Vol. 12 No. 10, October, 2016

There were 303 U.S. 110-foot submarine chasers in the American force during WWI. Of these, only six were lost during the war. SC 117 and SC 219 caught fire and burned, SC 60, SC 132 and SC 187 were sunk in collisions with other vessels, and SC 209 was mistaken for an enemy submarine and shelled by a USN freighter.

Recently a contact asked about SC 132, and the correspondence brought to mind the array of dangers the men on these little boats faced, even setting aside enemy submarines. Fire in the engine rooms was a regular danger, with open crankcase engines and poor ventilation. And on hunts at night, chasers and much larger vessels ran with lights off, and stopped to operate listening equipment with lights off and engines off. Whether underway or not, the 110-foot boats were no match for a large vessel underway.

Here is an account of the sinking of SC 132:

June 5, 1918 at 3.43 a.m. sunk in collision with the American Cruiser U.S.S. TACOMA off Barnegat Light.

Both vessels were running without lights. At 3.41 a.m. the TACOMA sighted on the starboard bow a red light flashing recognition signals which proved to be Sub Chaser No. 219. At 3.43 a.m. a bright white light suddenly appeared while the TACOMA was in the act of answering the recognition signals. The light appeared about 20 degrees on the TACOMA's starboard bow about 60 yards distant. TACOMA's rudder was put hard to left and engines stopped as soon as the boat was seen.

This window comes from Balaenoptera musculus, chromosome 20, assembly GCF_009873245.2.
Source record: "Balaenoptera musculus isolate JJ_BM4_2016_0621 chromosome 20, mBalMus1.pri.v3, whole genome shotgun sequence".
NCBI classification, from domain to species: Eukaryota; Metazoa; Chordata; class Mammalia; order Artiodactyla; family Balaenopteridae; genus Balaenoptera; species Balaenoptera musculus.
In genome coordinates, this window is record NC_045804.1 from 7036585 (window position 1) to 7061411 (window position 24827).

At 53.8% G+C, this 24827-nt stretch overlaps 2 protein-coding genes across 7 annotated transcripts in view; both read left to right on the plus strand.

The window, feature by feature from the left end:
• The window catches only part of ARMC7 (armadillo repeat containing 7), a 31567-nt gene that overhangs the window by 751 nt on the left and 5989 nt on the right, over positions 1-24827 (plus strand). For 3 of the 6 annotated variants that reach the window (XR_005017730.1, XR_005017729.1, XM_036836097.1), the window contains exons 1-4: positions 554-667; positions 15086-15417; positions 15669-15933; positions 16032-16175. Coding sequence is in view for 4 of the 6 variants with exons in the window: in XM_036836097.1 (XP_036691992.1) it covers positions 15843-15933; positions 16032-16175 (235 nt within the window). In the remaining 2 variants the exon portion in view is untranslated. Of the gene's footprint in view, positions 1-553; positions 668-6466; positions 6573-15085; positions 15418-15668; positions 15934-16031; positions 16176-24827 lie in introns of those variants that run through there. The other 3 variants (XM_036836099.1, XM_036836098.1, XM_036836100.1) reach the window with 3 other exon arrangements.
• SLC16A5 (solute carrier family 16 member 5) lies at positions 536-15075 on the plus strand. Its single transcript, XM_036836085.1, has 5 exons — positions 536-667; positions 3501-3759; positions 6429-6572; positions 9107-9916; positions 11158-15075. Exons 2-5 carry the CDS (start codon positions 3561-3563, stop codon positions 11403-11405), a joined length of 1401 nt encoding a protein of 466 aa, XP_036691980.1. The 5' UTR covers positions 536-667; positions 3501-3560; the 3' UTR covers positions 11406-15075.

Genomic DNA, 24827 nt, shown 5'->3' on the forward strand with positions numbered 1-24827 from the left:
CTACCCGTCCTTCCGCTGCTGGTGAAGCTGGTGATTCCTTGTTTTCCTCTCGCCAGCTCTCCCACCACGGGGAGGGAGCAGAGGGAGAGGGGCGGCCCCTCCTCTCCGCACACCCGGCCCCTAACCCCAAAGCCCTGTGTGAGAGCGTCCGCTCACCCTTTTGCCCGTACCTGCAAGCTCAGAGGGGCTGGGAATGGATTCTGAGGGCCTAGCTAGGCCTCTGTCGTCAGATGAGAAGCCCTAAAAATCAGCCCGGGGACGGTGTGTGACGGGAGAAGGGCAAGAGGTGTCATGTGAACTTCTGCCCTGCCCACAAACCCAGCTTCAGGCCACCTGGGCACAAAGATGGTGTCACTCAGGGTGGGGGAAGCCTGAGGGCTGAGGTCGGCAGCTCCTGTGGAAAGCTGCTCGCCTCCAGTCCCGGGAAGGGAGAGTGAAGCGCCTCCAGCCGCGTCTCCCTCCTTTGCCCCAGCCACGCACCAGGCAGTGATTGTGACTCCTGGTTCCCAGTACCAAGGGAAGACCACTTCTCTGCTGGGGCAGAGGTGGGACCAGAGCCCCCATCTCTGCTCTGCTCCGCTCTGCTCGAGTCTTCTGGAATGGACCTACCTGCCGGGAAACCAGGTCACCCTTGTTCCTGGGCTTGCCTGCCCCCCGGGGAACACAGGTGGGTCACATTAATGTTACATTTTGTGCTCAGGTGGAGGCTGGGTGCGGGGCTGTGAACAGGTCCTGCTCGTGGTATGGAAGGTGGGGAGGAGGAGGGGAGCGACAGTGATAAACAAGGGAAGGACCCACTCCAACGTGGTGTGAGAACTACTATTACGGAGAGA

The TACOMA was unable to clear in time and struck S.C. 132 a few seconds after she turned on the white lights. The TACOMA's bow struck the Sub Chaser about 15 feet forward of its bridge abreast the bow gun cutting a hole to nearly the midships line. The TACOMA's engines stopped just as the collision occurred but the ship was still underway through the water.

The Sub Chaser headed over to starboard and kept under the TACOMA's bow, going along with her until the way was off then slowly dropped back of the TACOMA's starboard beam. Sub Chaser 219 picked up a man overboard from S.C. 132. At 4.40 a.m. the TACOMA started towing S.C. 132 toward shallow water.

At 5.17 a.m. the Sub Chaser was unable to stay afloat and the TACOMA was forced to cut the tow lines and the Sub Chaser sank rapidly at 5.21 a.m. The officers and crew of S.C. 132 were rescued by the TACOMA and taken to Tompkinsville, N.Y. There was no loss of life.

There are many things in the queue to post in coming months. Until next month, best wishes, and enjoy the autumn.

--Todd Woofenden, editor

 

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